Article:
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Christianity vs. Islam – a scorecard

You should check out  God is Back by John Micklethwait and Adrian Wooldridge. They explore the future of religion worldwide. I got these notes from David Mays. Please check out his site. America continues to have a huge influence on the shape of religion because of our wealth and because o…
By Seth Barnes
You should check out  God is Back by John Micklethwait and Adrian Wooldridge. They explore the future of religion worldwide. I got these notes from David Mays. Please check out his site.

America continues to have a huge influence on the shape of religion because of our wealth and because others look to us for how to organize and manage and how to adapt a traditional religious message to modern audiences.  “It is not clear how the world’s religions will fare in a gradually more ‘American’ environment.”

The worldview projected by America is highly offensive to traditional societies, particularly depictions of female sexuality and raw violence.  The internet allows people to question everything their elders tell them.  “The assault on tradition is often an assault on religion.

Three of the most important innovations in radical Islam are 1) making a distinction between the ‘faithful’ and the ‘unfaithful’ Muslim rulers, 2) to reassert the power of Islam as the way to deal with modernity, and 3) to pronounce a death sentence on decadent Western civilization.  What they most resent is ‘sexual and cultural promiscuity.’  For them, Islam is the ideal antithesis of the modern West.  Their way forward is to go backward.  

Christians and Muslims are both very adept at using the tools of modernity — globalization, the media and growing wealth to distribute their books although they approach the religious task differently. The average American home has 4 Bibles but biblical knowledge is abysmal.  Fewer than half of Americans can name the first book.  12% think Noah married Joan of Arc.  But the situation is worse with Islam.  

The Bible is a bottom up affair with hundreds of organizations contributing to getting the Word out.  The Koran is going global almost exclusively on the back of Saudi oil wealth.  It is one of the central pillars of Saudi foreign policy.

Christians have several advantages.  They are much more enthusiastic about translations.  They are effective at turning the operation into a profitable commercial enterprise with an enormous variety of products.  The believers are quite wealthy as opposed to the heartland of the Koran, which is relatively poor.  Whereas the heartland of Islam is theocratic, the West believes in religious freedom.  The uneven playing field (Saudis can build mosques in the West but Bibles cannot be distributed there) in the long-run weakens the home players.  Christianity seems to be doing better at thriving in the face of modernity.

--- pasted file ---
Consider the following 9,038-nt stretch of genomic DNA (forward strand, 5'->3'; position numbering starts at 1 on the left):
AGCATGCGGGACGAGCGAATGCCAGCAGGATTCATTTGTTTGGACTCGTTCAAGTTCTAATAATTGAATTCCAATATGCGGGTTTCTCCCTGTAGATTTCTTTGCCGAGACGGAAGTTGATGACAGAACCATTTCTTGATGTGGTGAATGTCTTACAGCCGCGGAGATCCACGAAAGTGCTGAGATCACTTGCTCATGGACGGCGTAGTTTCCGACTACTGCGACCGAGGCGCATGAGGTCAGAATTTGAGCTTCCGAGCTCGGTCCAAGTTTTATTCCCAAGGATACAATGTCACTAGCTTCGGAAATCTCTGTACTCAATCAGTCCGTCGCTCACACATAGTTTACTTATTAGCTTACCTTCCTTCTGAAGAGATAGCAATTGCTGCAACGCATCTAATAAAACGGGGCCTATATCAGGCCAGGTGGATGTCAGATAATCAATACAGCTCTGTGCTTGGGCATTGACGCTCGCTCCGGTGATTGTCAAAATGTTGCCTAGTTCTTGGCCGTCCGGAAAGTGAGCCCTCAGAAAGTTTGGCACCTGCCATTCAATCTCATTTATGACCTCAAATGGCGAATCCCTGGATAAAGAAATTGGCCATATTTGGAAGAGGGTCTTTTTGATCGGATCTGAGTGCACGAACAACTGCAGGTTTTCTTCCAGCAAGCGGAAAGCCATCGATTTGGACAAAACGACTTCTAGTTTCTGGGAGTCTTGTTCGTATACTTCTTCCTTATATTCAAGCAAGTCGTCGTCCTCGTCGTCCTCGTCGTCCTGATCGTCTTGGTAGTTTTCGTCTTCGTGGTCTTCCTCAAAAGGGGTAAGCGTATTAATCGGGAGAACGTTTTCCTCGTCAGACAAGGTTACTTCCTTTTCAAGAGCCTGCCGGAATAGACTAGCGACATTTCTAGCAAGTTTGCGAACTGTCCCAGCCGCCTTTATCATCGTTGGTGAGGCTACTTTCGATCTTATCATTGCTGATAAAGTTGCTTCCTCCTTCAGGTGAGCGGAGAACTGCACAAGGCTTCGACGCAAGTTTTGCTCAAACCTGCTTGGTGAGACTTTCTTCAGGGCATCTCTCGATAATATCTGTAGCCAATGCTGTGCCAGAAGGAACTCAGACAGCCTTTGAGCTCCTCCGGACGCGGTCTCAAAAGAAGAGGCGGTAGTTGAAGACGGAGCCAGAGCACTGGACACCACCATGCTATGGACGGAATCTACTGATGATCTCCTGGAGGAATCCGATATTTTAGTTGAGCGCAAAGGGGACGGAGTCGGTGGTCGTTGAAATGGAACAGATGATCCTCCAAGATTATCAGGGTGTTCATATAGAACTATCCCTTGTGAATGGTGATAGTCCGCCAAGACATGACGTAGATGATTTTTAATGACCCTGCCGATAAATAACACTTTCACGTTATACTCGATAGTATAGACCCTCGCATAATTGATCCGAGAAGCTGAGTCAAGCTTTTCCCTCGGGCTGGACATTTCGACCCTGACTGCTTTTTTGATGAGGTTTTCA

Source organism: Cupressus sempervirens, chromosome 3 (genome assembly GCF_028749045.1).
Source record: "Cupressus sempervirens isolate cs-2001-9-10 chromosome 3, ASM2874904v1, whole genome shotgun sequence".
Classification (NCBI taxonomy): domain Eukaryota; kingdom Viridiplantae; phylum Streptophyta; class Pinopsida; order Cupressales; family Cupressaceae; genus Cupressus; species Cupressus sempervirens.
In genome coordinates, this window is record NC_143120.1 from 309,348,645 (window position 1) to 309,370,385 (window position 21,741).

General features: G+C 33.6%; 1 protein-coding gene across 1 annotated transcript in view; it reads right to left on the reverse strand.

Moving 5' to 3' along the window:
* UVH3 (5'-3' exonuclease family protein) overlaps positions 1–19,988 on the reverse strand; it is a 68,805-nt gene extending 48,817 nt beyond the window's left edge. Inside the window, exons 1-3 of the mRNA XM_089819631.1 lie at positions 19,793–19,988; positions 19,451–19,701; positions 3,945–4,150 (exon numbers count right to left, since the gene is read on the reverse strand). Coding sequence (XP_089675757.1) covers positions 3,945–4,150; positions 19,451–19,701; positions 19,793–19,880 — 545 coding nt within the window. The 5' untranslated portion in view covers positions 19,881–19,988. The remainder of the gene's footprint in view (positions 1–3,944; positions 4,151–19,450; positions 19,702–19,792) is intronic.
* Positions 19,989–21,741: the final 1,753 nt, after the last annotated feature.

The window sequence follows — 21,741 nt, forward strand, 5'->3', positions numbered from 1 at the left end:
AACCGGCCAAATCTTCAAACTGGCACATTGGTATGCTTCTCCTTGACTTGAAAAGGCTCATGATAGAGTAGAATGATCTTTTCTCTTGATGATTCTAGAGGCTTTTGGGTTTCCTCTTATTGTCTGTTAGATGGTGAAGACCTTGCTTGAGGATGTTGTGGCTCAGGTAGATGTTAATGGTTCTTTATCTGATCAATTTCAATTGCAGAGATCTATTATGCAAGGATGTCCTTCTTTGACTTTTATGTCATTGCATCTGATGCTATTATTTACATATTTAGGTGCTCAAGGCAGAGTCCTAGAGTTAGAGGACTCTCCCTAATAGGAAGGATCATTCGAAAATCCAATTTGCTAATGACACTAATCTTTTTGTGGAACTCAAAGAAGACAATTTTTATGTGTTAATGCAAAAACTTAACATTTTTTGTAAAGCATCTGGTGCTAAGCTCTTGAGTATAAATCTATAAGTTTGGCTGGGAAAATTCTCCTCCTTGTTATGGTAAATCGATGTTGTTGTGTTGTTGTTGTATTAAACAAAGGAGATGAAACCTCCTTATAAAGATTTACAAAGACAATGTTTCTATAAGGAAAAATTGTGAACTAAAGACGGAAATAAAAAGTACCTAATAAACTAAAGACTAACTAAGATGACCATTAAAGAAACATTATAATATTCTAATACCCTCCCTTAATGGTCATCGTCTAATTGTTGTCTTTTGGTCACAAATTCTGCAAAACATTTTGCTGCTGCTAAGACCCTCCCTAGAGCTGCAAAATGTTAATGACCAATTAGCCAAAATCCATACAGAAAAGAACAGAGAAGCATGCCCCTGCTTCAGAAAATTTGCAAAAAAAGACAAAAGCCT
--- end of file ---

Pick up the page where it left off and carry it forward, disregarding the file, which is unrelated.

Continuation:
But the Islamic world is a long way behind the Christian one in its engagement with modernity.  Islam has never experienced a Reformation or Enlightenment.  Despite the blessings of oil, the Arab world…lags behind the West in most indices of economic success and political maturity…. There is depressingly little evidence of internal cultural creativity….  Most Gulf countries have an unhealthy reliance on a single windfall, oil, that owes everything to the twin accidents of geology and geography and nothing to the ingenuity and entrepreneurialism of the people. Roughly two in three private-sector jobs in the Gulf are performed by foreigners.
 
The fiercest opposition to pluralism is in Saudi Arabia.  Dubai allows freedom of worship but trying to convert a Muslim is a criminal offense.  Malaysia now has sharia courts that intervene to stop anyone from leaving Islam.  “This aversion to pluralism poisons everything that it touches in the Islamic world.” (293)  If a free discussion of “first things” is prevented, there is no hope of producing world class universities.

The greatest change in foreign policy in the recent past has been the revival of religion.  It is impossible to understand international affairs today without taking faith into account. We are living in ‘the age of sacred terror’ (quoting a book title). Politicians are stirring up religious passion.  Outsiders are rushing into conflicts to defend their religions.  Terrorist outrages have religious connections.  Three out of four most likely flashpoints for nuclear conflict have a strong religious element (Pakistan-India, Iran, and Israel-Palestine).  

There are plenty of reasons to kill without religion.  The 20th century was the most secular and the most bloody in our existence: Godless religions of Nazism and communism killed tens of millions according to George Weigel.

Killing is now much more bottom-up than top-down and the ability of governments to control religious politics has declined.  “The most immediate global threat comes from the ungoverned, undergoverned and ungovernable areas of the Muslim World….


Excerpts from  God is Back
by John Micklethwait is the editor in chief and Adrian Wooldridge is
the management editor for The Economist. One is an atheist and one a
Catholic.

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